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Hi & Stomach Contents?

2006/10/23 13:25
From Pittsburgh
Posts: 0
Hi, I've been coming to this site just about every day for a long time. I cant say enough about all the things I've learned from everyone. Thank You. One thing that I have never seen come up is the subject of checking the stomach of the fish. I always have my net to check the drift but I always release the fish I catch (git em again the next time ) and worry about killing them if I try to see what they have been eating. What's the best way to check a fishes belly?

Posted on: 2006/10/23 14:21

Re: Hi & Stomach Contents?
2006/9/13 12:42
From Altoona, PA
Posts: 16
I've heard of people using stomach pumps to flush out the contents of a trout's stomach. There are some real problems with that:

* To do it, you're going to have to keep the fish out of the water a bit longer than you would if you just released it.

* Everything that goes down into the trout's stomach is going to get ground up, so identifying the items it eats could be pretty challenging.

* By flushing out the stomach, you are 'undoing" the trout's feeding. So you are releasing a tired trout with an empty belly. I have to think that would impact it's likelyhood of survival.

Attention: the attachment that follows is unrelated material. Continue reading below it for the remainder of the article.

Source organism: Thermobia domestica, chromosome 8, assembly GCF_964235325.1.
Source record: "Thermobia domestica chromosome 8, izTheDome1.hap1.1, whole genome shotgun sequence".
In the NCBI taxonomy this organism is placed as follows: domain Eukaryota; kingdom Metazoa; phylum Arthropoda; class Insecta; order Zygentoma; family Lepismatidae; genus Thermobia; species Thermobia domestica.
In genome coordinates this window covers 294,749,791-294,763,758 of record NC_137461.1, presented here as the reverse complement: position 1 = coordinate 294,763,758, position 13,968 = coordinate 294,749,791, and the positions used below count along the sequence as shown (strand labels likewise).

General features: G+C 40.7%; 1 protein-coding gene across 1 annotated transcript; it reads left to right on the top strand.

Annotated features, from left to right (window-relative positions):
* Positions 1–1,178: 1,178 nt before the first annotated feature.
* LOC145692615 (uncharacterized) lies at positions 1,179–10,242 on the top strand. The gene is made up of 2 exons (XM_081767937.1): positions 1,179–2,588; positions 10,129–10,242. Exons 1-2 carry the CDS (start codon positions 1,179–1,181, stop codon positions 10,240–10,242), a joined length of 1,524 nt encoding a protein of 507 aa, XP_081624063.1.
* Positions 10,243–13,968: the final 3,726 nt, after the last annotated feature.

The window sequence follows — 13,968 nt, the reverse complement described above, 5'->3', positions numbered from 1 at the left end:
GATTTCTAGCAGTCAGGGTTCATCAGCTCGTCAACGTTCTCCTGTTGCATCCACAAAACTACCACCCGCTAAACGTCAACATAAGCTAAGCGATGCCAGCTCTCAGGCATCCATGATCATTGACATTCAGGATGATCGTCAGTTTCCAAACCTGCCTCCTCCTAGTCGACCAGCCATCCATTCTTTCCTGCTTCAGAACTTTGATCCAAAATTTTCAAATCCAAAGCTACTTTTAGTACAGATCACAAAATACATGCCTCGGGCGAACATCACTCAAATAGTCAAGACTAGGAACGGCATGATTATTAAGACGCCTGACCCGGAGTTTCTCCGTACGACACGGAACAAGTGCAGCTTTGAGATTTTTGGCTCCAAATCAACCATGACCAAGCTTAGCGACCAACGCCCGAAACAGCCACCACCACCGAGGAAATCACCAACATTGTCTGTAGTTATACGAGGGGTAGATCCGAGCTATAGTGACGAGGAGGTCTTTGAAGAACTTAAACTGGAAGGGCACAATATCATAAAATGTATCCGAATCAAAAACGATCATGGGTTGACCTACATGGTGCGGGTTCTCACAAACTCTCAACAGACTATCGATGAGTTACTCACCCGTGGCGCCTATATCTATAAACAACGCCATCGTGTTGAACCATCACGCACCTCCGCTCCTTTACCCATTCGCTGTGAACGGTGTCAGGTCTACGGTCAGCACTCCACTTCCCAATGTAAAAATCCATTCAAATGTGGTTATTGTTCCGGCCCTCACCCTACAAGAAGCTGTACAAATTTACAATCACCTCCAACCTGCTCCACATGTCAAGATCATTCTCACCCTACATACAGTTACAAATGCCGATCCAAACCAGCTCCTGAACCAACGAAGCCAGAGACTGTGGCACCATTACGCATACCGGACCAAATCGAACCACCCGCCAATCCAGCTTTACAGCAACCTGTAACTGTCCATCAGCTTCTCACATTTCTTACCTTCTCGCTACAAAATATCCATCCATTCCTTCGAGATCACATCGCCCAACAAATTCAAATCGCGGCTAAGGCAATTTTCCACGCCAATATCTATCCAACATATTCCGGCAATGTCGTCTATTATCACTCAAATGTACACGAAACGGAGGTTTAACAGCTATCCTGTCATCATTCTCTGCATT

* The stomache pump could perforate or otherwise damage the trout's mouth, throat etc.

I'm sure someone out there must use one, and maybe they'll weigh in. Maybe I am overly worried about minor issues, but releasing trout unharmed is important to me. It sounds like it's important to you too.

I have seen the stomache contents of trout that have been caught for dinner. And I wouldn't be able to identify much. The only thing I can say for sure is, the nymph fishermen have it right. Trout feed on the bottom! The trout I have seen were full of nymphs, despite the fact that they were taken during a hatch with dry flies. (But who cares, I'm fishin' on top anyway )

Posted on: 2006/10/23 15:53
Never challenge a cat to a staring contest

Re: Hi & Stomach Contents?

2006/9/9 21:13
From Apollo
Posts: 2
Never used one myself. But I have heard the same thing that Padraic said, stomach pumps cause damage to the fish. Also like Padraic said there is not going to be alot of stuff you can identify. Minnows, crayfish and nymphs are about the only thing your recognize. The nymphs will be mostly digested. Just about everything else will be a mix of body parts. But to be able to identify anything in the fishes stomach depends on how long it has been in there.

Posted on: 2006/10/23 19:39

Re: Hi & Stomach Contents?
2006/9/9 19:16
From Dallastown, PA